Yep, that's what they mean by "lifting the state". You organize your root state as a tree reflecting the state of the children, then pass down elements of the state to children along with callbacks to modify the root state.

2
  • Okay so my example seems to be a one-way-state-value-synchronization from child to parent, and that should be allowed. But when i would pass a parent state value to the child as prop, set that prop in the child's state, then passing this child's state value back to its parent with a callback, setting it to the parent's state, that would be a problem because that would be state-synching-in-two-directions. Correct?
    – fabpico
    Oct 5, 2018 at 6:19
  • 1
    I don't think it would be a problem, because to propagate values from child to parent you always have to trigger an event and propagation from parent to child goes automatically by react's design. So you can not end up with infinite loop
    – ramusus
    Oct 5, 2018 at 14:31
1

It's allowed and there is nothing wrong with your code, but I would not call it passing state from child to parent. All you do is invoking method passed in props and triggered by event with some argument, which in your example is child's state value, but it could be any other variable. Parent component knows nothing about nature of this argument, it just receives the value and able to do anything with it, for example change it's own state to another. If Child's state will change, Parent is not going to receive this update without onSubmit event fired again. But children always receive updates from the parent and automatically get rerendered, when props get changed. And of course some of the props could be states of some parents. Here is the major difference in behavior.

There is a good article explaining this in details: Props down, Events Up

1
  • Thanks alot, but to the article Props down, Events Up, this is an example of many that shows up how to pass (click) event data to parent, not state data to parent. For me as i initially understood the docs, state data from child to parent should not be passed like event data. So i am not really sure that if we are missing something, although your own state argumentation sounds valid.
    – fabpico
    Oct 4, 2018 at 6:46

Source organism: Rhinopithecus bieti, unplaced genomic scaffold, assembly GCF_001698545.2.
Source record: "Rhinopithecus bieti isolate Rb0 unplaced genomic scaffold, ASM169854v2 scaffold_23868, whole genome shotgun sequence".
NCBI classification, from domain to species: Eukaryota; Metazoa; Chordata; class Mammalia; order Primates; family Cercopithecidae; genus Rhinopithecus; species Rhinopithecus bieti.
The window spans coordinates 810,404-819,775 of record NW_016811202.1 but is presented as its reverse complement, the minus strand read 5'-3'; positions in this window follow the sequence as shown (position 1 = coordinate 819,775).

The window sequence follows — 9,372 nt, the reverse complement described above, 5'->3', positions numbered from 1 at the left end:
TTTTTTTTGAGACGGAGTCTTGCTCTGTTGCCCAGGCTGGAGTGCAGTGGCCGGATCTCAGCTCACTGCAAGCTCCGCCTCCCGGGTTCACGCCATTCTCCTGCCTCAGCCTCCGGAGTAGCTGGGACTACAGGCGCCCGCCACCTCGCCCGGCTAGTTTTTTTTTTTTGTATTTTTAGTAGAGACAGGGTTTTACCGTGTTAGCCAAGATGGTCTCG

0

Your question is absolutely correct, many times developer (including myself) struggled for passing child's components state or props to parent component.

I always do logic for getting next state or next props in child component and pass next state or next props to parent component by using handler functions of parent component.

import React, { Component } from "react";
import { render } from "react-dom";

class Parent extends Component {
  constructor(props) {
    super(props);
    this.handleSomething = this.handleSomething.bind(this); // binding method
    this.state = {
      fromParent: "foo"
    };
  }

  handleSomething(value) {
    this.setState(prevState => {
      return {
        fromParent: value
      };
    });
  }

  render() {
    return (
      <div>
        <h1>State: {this.state.fromParent}</h1>
        <Child handleSomething={this.handleSomething} />
      </div>
    );
  }
}

class Child extends Component {
  constructor(props) {
    super(props);
    this.state = {
      fromChild: "bar"
    };
  }

  render() {
    return (
      <div>
        <button
          onClick={e => {
            const { fromChild } = this.state;
            // do whatever as per your logic for get value from child pass to handleSomething function
            // you can also do same for handling forms
            this.props.handleSomething(fromChild);
          }}
        >
          Click Me
        </button>
      </div>
    );
  }
}

render(<Parent />, document.getElementById("app"));
2
  • What is your opinion/experience, why you are using nextStete/nextProps and why is this better than the example in the question? You are still passing child state data to the parent.
    – fabpico
    Oct 4, 2018 at 7:00
  • Best practice is to always use a single source of truth for data, it means that the only way to change your data in UI. I have more than 2 years of experience in React. That's why I'm showing you this my approach for handling state.
    – Sagar
    Oct 4, 2018 at 8:16